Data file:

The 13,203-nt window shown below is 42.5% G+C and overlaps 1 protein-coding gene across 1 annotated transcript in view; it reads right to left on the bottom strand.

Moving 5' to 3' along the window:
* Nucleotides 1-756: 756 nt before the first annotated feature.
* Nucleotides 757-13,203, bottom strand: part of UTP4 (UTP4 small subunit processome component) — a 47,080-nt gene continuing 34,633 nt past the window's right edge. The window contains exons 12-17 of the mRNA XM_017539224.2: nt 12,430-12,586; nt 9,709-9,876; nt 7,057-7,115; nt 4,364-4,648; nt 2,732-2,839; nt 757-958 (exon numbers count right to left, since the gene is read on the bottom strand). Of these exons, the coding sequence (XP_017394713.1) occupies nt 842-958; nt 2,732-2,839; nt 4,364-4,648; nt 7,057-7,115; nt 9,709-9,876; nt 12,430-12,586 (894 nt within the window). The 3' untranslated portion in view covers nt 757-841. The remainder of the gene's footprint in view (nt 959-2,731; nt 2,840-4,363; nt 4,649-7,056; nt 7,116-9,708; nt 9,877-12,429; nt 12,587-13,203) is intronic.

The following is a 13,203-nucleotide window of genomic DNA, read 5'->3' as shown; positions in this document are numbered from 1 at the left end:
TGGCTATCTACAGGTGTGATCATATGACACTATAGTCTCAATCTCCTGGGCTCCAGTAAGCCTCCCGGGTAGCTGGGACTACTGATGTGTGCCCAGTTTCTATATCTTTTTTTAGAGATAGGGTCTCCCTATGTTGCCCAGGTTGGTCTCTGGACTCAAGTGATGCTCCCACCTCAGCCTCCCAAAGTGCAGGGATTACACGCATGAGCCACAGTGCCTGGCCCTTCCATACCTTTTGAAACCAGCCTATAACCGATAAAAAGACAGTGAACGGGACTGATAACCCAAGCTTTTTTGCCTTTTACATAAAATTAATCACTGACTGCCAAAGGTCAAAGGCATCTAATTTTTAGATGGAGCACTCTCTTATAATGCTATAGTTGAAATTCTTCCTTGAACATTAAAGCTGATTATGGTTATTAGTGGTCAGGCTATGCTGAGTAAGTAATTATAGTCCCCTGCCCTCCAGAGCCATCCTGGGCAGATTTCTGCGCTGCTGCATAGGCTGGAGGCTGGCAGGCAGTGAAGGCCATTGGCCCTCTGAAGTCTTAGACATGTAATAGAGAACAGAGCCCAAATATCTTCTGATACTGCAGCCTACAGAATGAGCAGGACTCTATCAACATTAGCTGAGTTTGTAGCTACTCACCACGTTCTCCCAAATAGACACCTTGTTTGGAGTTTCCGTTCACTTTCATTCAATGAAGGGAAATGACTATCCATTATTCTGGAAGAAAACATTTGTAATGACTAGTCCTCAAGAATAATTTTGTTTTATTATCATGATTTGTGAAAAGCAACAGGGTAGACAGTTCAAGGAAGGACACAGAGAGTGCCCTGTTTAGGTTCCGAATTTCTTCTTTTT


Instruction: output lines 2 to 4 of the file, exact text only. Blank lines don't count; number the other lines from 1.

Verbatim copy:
Moving 5' to 3' along the window:
* Nucleotides 1-756: 756 nt before the first annotated feature.
* Nucleotides 757-13,203, bottom strand: part of UTP4 (UTP4 small subunit processome component) — a 47,080-nt gene continuing 34,633 nt past the window's right edge. The window contains exons 12-17 of the mRNA XM_017539224.2: nt 12,430-12,586; nt 9,709-9,876; nt 7,057-7,115; nt 4,364-4,648; nt 2,732-2,839; nt 757-958 (exon numbers count right to left, since the gene is read on the bottom strand). Of these exons, the coding sequence (XP_017394713.1) occupies nt 842-958; nt 2,732-2,839; nt 4,364-4,648; nt 7,057-7,115; nt 9,709-9,876; nt 12,430-12,586 (894 nt within the window). The 3' untranslated portion in view covers nt 757-841. The remainder of the gene's footprint in view (nt 959-2,731; nt 2,840-4,363; nt 4,649-7,056; nt 7,116-9,708; nt 9,877-12,429; nt 12,587-13,203) is intronic.